Esposito: Rainy Daze Scheduling

Rain, rain, go away…and take that gosh darn snow with you!

We say it every spring. Why doesn’t major league baseball book early schedule dates in warm weather cities and for teams with domes to avoid all of these April cancellations?

Makes sense, doesn’t it? Thanks to the current CBA, which added four extra days off for players, the season now stretches a full 186 days from the opener, with 23 days off built in, which includes the three days of downtime surrounding the All-Star Game in July. But with all of the snow and rain days canceling games, many of those off days become work days for the beleaguered ballplayers.

Now we’re not here to feel sorry for the well-paid players, who now earn a collective average of $4.4 million or so. They’re all lottery winners in this universe. But more so, we’re feeling sorry for the fans, who have to sit through countless rain delays, and forced to sit through three-hour-plus games in unbearable wintry conditions.

So what if the warm-weather teams have some sort of weather-related home field advantage for the first two weeks of the season. Baseball has long since proven the home team doesn’t always win, and a good team will prevail most of the time, regardless of where it’s played. It’s still a who’s pitching contest, and will continue to be one.

Mother Nature hasn’t been kind to baseball this spring. What spring? There already have been some two dozen or so cancellations through this past weekend throughout the game, including an almost complete washout between the Tigers and Yankees in Detroit.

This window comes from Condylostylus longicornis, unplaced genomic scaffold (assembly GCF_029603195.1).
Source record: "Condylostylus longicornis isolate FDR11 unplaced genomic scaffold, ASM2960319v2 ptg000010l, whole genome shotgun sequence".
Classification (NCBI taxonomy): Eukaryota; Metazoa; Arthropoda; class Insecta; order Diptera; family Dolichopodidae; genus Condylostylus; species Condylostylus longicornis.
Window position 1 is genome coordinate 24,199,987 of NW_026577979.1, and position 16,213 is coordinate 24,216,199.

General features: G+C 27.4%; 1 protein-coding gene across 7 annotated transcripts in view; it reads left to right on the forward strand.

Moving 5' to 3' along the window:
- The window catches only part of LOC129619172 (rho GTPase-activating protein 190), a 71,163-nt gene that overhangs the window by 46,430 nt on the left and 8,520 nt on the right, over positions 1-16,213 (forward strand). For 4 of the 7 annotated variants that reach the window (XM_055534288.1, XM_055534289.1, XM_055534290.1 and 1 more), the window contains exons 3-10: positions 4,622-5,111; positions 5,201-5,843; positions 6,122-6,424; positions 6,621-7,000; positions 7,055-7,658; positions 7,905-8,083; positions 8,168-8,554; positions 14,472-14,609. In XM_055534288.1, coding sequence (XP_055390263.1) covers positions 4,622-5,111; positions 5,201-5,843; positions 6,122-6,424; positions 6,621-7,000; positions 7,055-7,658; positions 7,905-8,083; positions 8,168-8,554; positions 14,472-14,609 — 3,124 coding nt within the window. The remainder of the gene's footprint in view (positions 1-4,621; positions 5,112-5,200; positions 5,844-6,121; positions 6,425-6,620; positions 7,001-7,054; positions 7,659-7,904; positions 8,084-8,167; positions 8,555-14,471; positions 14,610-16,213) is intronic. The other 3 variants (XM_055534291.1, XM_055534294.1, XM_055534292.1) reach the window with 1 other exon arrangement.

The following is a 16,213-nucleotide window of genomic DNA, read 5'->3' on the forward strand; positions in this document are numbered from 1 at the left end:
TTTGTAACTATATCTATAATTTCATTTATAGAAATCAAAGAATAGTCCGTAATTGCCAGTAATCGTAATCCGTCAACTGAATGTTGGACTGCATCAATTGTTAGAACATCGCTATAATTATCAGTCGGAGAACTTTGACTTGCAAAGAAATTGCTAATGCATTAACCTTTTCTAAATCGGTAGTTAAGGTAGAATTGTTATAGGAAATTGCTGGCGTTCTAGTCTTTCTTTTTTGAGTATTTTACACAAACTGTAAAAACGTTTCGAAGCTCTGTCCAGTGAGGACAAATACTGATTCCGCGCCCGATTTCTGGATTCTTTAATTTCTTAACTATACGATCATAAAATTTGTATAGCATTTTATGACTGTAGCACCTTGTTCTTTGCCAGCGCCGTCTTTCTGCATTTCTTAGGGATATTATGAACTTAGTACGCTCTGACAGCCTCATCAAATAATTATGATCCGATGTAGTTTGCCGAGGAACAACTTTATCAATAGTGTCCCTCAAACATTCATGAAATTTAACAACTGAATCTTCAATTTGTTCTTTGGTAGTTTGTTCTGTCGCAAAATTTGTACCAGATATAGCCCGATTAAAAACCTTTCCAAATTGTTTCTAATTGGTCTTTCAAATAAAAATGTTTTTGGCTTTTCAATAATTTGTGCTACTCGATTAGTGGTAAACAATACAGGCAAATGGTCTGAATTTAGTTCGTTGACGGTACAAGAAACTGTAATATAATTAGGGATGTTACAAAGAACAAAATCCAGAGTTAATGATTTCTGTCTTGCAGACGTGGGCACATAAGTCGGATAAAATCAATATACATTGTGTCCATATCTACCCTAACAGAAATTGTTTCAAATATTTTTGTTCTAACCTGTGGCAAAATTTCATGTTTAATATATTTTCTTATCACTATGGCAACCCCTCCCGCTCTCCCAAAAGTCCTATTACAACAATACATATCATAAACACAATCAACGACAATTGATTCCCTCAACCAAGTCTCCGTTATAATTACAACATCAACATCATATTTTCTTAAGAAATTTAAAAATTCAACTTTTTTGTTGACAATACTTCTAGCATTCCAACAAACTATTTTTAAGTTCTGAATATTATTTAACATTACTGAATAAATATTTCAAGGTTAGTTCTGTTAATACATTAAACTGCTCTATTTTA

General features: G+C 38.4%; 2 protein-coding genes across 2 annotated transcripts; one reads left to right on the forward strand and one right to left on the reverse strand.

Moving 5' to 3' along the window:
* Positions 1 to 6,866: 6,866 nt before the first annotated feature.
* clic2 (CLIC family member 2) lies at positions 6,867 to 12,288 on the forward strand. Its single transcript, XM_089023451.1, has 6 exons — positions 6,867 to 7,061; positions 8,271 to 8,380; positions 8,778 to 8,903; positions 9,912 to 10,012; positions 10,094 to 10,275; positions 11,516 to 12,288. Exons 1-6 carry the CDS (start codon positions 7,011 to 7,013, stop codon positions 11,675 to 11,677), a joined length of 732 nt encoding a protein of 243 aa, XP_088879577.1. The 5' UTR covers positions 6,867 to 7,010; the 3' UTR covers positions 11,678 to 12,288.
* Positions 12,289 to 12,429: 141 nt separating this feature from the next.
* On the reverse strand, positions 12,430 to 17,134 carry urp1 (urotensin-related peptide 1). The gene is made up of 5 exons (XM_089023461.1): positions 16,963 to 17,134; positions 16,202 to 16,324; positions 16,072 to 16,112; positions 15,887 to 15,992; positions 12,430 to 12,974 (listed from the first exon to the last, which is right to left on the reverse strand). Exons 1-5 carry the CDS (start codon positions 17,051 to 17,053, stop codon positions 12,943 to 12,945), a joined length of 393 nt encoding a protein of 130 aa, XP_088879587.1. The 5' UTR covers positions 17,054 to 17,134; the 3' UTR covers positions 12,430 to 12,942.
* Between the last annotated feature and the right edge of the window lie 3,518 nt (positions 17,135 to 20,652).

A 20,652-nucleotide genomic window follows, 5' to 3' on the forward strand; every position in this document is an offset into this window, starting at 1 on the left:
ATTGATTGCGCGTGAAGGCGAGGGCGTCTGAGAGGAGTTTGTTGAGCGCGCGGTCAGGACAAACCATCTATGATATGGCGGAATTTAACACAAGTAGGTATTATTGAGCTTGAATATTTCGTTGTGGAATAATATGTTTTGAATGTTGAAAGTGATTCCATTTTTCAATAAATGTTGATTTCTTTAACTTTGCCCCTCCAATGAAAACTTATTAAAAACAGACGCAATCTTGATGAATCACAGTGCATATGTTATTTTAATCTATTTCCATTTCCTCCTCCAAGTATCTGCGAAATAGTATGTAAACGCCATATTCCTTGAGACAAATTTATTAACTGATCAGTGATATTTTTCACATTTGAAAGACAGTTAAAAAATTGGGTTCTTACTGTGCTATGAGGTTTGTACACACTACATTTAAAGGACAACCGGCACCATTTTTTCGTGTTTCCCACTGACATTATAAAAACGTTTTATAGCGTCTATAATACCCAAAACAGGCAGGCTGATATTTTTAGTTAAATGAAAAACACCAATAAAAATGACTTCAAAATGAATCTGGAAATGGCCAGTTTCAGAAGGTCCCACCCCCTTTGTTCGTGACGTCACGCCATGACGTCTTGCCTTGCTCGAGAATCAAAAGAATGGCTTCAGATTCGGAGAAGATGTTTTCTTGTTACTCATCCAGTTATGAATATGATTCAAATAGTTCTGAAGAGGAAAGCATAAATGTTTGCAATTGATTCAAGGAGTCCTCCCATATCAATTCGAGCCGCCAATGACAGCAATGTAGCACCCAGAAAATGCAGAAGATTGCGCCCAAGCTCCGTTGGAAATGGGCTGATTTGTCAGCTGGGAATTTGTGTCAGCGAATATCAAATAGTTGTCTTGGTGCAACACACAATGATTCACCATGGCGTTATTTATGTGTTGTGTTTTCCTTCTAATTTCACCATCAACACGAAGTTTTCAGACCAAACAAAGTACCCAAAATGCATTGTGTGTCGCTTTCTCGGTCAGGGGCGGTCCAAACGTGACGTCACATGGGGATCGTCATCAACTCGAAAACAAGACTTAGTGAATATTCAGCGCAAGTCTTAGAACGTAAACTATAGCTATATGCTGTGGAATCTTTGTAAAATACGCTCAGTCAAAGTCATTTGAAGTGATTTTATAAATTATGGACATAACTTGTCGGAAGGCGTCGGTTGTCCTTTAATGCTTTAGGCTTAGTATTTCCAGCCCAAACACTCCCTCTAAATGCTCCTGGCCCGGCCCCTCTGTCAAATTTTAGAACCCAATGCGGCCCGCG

Ironically, critics to permanently altering the schedule parameters can point to this weekend and say, see, even if the Tigers or Yankees, or Royals, or Indians, or Cubs, had stalled their openers until this week or weekend, they’d still be washed out or snowed out, or frozen out.

And we’re actually feeling sorry for those poor Vikings in Minnesota and other parts Mid-West, who suffered through a blizzard over the weekend, and are expecting more snow flakes this week.

There was a time when all of baseball began their seasons mid-April. The obvious example is that we celebrate Jackie Robinson Day every April 15th, because that’s when he played his first official game as a Dodger in 1947. And longtime Mets fans will recall their first official Opening Day in 1962 occurred on April 17th, not March 29th!

But that was then, in a 154-game season for Jackie, and while the Mets played 162 in ‘62, there were many more days off. It felt like every Sunday was a scheduled doubleheader, and many Mondays were often days off or travel days.

Those days are long gone, and never coming back, as management needs to schedule 81 dates for financial compensation, and they wince every time they have to drop a rain-induced doubleheader into the schedule.

There are at least 13 teams in warm weather cities or with domes. It sure would make sense to focus the first week, and maybe second as well, in those palm tree paradises, and after five or six years, if a pattern develops that seems to favor those southern cities with a distinct early season advantage, okay then revisit that concept. Until then, follow the sun, boys, follow the sun.

Some global warming, huh?

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